A research team from the The Scripps Research Institute (Florida campus) has synthesized a pair of molecules that can modulate proteins called REV-ERBα and REV-ERBβ, which control the “biological clock” and influence metabolism and activity.
When mice were given the synthetic molecules, they became leaner, had higher resting metabolisms, lower blood sugar levels, and improved lipid profiles (lower cholesterol and triglycerides).
Furthermore, there were no side effects. “As it turns out, the effect of that modulation is surprisingly positive — everything has been beneficial so far,” said Thomas Burris, who led the study.
Here’s the original paper.This is really interesting. I’d love to be able to take a pill and instantly adjust to a new timezone, which control of the REV-ERB proteins might facilitate. I’d also like to avoid going into a pre-diabetic state if I lose a few hours sleep for multiple nights (this has already happened to you).
Part II, and a Parting Thought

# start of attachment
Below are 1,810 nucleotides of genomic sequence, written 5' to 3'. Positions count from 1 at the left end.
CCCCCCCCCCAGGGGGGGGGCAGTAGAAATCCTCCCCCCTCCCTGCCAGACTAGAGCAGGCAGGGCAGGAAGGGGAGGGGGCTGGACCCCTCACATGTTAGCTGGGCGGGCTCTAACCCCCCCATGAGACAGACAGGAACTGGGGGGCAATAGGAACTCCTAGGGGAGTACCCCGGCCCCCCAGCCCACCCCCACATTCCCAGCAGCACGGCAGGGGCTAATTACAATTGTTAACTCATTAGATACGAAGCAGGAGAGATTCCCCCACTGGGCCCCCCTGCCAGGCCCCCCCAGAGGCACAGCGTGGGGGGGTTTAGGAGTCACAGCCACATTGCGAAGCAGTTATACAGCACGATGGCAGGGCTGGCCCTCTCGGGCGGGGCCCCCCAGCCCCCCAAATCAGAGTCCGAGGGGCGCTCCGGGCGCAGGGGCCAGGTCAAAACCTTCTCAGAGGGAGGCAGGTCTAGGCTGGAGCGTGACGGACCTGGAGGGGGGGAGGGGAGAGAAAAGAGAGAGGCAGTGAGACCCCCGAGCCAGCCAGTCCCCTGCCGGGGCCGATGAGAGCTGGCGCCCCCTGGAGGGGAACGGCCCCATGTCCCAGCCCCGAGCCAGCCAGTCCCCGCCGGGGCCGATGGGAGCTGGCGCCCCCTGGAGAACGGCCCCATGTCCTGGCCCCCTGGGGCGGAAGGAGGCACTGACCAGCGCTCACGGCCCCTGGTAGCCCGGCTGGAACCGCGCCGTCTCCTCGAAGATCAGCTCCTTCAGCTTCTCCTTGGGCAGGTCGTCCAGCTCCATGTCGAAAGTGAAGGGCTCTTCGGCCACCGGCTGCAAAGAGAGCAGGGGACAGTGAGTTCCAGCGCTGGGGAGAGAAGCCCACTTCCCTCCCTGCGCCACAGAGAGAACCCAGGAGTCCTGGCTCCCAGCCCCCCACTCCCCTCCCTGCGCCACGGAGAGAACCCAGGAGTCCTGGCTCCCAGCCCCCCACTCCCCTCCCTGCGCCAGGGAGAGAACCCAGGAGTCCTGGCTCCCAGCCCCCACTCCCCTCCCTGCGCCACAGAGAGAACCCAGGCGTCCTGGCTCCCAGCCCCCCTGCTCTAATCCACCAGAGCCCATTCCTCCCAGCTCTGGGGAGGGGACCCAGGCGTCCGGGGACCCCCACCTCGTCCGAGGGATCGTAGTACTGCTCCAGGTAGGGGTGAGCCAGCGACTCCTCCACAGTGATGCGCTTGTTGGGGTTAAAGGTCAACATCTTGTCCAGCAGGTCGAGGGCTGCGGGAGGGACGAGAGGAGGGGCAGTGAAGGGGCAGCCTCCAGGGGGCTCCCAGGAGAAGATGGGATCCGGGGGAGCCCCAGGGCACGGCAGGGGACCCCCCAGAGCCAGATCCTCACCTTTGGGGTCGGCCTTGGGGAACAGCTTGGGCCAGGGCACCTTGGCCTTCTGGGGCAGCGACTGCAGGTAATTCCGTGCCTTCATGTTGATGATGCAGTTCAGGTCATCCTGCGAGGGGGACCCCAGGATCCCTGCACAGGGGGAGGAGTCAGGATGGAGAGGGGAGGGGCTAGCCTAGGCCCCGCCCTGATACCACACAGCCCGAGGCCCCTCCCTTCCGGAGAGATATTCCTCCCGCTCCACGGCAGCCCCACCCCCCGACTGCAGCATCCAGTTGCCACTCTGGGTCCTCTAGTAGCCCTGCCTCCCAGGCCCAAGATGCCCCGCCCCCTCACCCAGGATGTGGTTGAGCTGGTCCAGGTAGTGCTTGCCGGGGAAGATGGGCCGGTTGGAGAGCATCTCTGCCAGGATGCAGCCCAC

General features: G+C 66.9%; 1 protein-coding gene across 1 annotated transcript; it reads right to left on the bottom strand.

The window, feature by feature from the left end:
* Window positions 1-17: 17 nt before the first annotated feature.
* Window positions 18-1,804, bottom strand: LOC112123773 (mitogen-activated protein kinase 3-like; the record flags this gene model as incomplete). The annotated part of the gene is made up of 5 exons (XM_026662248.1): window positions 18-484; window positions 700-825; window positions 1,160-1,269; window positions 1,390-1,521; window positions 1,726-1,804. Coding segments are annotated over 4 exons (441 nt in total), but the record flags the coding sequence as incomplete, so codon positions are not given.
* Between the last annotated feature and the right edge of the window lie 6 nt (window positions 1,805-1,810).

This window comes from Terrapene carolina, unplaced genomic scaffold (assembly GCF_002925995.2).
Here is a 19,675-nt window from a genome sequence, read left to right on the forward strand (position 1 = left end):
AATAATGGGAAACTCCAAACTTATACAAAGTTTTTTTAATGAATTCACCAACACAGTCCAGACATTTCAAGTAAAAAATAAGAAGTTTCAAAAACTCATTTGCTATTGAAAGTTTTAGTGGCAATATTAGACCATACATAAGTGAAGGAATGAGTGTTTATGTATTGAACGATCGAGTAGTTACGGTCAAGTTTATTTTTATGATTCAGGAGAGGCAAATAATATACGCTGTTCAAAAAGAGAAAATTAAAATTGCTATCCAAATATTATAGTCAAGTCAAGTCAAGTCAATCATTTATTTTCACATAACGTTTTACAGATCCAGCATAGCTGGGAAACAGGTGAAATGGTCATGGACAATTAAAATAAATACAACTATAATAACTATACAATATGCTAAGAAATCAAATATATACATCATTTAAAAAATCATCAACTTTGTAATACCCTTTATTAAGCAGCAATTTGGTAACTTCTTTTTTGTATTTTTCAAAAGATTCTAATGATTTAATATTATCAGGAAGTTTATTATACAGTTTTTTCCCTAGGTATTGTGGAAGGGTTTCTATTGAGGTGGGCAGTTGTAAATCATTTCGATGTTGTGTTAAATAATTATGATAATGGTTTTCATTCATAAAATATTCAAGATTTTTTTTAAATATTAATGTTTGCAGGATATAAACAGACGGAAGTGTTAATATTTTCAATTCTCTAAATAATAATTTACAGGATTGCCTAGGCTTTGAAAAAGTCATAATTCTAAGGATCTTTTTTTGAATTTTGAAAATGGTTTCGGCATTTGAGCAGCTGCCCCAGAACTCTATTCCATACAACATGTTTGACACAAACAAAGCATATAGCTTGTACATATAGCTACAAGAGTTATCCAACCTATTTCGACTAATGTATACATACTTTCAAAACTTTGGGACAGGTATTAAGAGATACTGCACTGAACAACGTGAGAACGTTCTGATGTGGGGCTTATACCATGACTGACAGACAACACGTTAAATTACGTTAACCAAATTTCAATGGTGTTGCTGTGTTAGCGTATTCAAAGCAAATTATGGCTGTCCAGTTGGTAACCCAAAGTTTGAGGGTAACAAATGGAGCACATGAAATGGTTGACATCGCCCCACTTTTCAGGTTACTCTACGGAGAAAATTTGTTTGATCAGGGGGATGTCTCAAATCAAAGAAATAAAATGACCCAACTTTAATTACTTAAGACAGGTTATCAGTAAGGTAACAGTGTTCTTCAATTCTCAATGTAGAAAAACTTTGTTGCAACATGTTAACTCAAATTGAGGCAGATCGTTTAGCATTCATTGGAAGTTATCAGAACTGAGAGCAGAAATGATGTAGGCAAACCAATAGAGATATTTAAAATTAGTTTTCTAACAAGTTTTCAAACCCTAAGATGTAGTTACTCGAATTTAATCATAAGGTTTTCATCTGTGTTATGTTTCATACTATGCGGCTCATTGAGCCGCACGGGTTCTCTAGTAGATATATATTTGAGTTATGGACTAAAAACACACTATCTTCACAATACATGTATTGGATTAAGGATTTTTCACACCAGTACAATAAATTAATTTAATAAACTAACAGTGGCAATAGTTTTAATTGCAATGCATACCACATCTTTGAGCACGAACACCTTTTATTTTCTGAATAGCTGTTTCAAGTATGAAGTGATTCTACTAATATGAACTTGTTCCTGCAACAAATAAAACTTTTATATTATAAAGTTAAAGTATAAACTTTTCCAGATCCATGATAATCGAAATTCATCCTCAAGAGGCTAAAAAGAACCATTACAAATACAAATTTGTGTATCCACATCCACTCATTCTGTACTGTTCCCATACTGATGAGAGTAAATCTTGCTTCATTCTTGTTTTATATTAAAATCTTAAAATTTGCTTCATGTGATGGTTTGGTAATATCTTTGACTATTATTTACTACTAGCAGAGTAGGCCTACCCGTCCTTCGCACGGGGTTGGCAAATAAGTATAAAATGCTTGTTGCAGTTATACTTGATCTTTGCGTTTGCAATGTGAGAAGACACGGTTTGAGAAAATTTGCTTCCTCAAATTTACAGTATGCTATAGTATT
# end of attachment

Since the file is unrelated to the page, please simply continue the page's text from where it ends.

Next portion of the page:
I’ve run out of time, but I have a few more of these advances to share (including a vaccine that can prevent heart attacks). I’ll eventually revisit this topic and write Part II.
I suppose there is a potential objection to research like this, on the grounds of living “naturally.” If we all ate as our paleolithic ancestors ate, and avoided artificial light, and didn’t smoke or drink whiskey or sleep around, then we wouldn’t need drugs that destroyed or viruses or cured cancer or fixed our circadian rhythms. Right?
No — we’d still need them. Some people lose the genetic lottery and will get cancer no matter how well they eat or how strictly they avoid carcinogens. Some people don’t want to eat paleo because they can’t stand the thought of animals being raised/held captive/slaughtered for the purpose of being eaten by humans.
It’s impossible to completely optimize your life for health (physical and mental), if you partake of modern civilization. Even if you are disciplined and vigilant, noise, light, sustained stress, processed food, too much sitting, and glowing screens will worm their way into your life. We should consider medical/pharmaceutical/nutritional advances (including vaccination, supplements, drugs, medical procedures, etc.) with measured skepticism (learn the risks) but also without moral judgement (embrace the benefits). What enhances quality of life? What gives humans more flexibility and power? (And by power I mean non-coercive, non-zero sum, creative/progressive power.)